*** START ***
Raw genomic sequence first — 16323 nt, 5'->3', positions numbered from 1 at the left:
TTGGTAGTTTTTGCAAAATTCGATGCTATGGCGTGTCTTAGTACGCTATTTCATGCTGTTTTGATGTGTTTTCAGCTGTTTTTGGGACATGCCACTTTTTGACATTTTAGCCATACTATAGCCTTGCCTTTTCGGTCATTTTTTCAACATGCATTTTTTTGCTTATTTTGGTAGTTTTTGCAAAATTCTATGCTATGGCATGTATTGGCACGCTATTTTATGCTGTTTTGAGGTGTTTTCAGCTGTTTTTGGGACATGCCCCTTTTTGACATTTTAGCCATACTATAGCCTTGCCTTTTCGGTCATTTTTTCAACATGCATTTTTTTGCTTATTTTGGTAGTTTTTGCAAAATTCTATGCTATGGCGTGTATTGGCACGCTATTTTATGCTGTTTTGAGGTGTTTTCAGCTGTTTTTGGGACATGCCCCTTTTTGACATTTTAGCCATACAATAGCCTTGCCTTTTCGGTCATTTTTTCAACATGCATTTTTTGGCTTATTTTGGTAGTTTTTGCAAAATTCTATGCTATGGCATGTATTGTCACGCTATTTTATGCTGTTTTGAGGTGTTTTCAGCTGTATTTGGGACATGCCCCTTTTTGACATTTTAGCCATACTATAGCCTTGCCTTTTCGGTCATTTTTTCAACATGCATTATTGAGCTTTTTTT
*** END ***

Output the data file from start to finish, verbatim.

Raw genomic sequence first — 16323 nt, 5'->3', positions numbered from 1 at the left:
TTGGTAGTTTTTGCAAAATTCGATGCTATGGCGTGTCTTAGTACGCTATTTCATGCTGTTTTGATGTGTTTTCAGCTGTTTTTGGGACATGCCACTTTTTGACATTTTAGCCATACTATAGCCTTGCCTTTTCGGTCATTTTTTCAACATGCATTTTTTTGCTTATTTTGGTAGTTTTTGCAAAATTCTATGCTATGGCATGTATTGGCACGCTATTTTATGCTGTTTTGAGGTGTTTTCAGCTGTTTTTGGGACATGCCCCTTTTTGACATTTTAGCCATACTATAGCCTTGCCTTTTCGGTCATTTTTTCAACATGCATTTTTTTGCTTATTTTGGTAGTTTTTGCAAAATTCTATGCTATGGCGTGTATTGGCACGCTATTTTATGCTGTTTTGAGGTGTTTTCAGCTGTTTTTGGGACATGCCCCTTTTTGACATTTTAGCCATACAATAGCCTTGCCTTTTCGGTCATTTTTTCAACATGCATTTTTTGGCTTATTTTGGTAGTTTTTGCAAAATTCTATGCTATGGCATGTATTGTCACGCTATTTTATGCTGTTTTGAGGTGTTTTCAGCTGTATTTGGGACATGCCCCTTTTTGACATTTTAGCCATACTATAGCCTTGCCTTTTCGGTCATTTTTTCAACATGCATTATTGAGCTTTTTTT